by Donna Martinez
Senior Writer and Editor, John Locke Foundation
Unnerved and stretched thin. That’s a good description of how my extended family is feeling heading into the new year. Nearly two years of COVID lockdowns, mandates, job disruptions, and worries have left them exhausted.
Rising prices – with no end in sight – means they’re counting every nickel. A senior cut back the traditional holiday meal from turkey and ham, to turkey only. If you’re tempted to chuckle or think that’s no big deal, think again. Those few dollars really mean something to this person’s monthly budget.
For those in my family who had hope before COVID and Biden, they’re now questioning if they can ever dig out and move up – or if they’re stuck in an ugly ‘new normal.’ They remember a roaring economy. They want Trump back, and they don’t care about mean tweets.
For the most successful in my family, it’s the first time in decades that they’re thinking twice before buying or vacationing or donating to charity. No longer do they take financial stability for granted. No longer are they certain about retirement. No longer are they confident that their kids will be better off than they are.
As one family member commented, “I don’t recognize my country, or my life.”
When I saw Tuesday’s CNBC story, it hit me that my family is a microcosm of America. The story’s headline says it all. It’s disturbing to realize that the candidate who sold himself as the stable, experienced guy who would end the pandemic and return us to prosperity has flunked the test.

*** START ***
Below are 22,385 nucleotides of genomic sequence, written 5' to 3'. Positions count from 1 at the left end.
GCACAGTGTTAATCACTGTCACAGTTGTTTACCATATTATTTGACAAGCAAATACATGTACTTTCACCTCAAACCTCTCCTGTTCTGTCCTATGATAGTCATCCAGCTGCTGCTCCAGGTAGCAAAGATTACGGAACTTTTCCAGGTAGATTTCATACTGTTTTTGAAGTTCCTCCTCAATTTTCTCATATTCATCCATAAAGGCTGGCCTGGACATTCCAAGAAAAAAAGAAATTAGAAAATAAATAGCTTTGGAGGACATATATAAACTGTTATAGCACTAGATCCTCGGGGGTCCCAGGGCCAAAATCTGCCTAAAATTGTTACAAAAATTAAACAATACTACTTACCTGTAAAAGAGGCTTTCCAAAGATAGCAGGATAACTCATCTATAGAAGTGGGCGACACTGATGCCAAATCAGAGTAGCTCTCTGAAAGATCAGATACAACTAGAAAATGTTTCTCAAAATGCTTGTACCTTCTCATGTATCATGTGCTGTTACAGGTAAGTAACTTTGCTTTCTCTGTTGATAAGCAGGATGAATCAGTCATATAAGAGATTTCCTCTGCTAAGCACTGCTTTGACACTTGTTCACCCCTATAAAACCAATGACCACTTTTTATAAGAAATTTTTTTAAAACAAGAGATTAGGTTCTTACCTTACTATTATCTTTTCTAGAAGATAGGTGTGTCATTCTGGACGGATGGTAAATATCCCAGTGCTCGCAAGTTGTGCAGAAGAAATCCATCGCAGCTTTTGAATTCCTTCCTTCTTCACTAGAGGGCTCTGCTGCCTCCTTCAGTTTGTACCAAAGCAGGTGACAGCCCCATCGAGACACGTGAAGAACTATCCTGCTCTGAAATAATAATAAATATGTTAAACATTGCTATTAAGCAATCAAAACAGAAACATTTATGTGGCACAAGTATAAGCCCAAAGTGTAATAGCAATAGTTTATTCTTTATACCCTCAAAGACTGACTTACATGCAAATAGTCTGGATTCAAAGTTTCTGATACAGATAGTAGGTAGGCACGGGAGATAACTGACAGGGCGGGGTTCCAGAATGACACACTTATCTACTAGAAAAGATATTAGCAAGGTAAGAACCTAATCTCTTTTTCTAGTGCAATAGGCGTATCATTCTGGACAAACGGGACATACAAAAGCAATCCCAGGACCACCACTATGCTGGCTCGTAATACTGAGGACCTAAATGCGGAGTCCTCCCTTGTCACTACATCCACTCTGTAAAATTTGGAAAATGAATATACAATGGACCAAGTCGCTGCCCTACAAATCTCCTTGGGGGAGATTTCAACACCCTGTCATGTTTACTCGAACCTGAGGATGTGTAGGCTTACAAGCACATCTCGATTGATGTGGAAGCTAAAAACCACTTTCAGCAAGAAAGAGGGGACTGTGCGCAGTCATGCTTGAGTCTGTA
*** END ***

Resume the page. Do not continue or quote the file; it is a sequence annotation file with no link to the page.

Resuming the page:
The rejection of Mr. Biden’s policies is acute when it comes to so-called ‘kitchen table’ issues — the things my family is worried about. In other words, the things we see and feel every single day. Note several key points in the data chart below, which summarizes the Change Research data.
First, Independents have had it with the president. They give him a “D” grade. Translation: he’s lost the people who were critical to his election, the people who go back and forth between the political parties based on how a president’s decisions impact them.
Second, Mr. Biden’s fellow Democrats aren’t sold on his performance, either. They give him just as many “C” grades as they give him “Bs.” Translation: he’s teetering with his base. That could spell electoral disaster in the midterms. Why would the faithful turn out when they’re not sold on their president?
Third, Republicans see the Biden administration as a disaster, giving him nearly all “F” grades, with one “D” thrown in as a nod to the rising stock market. No surprise here. His views simply aren’t theirs.
While America is searching for a way to survive the failed first-year policies of the Biden administration, the president told ABC’s David Muir that he wants another term. Eight years of the Biden economy. Imagine it as you watch the president talk about it.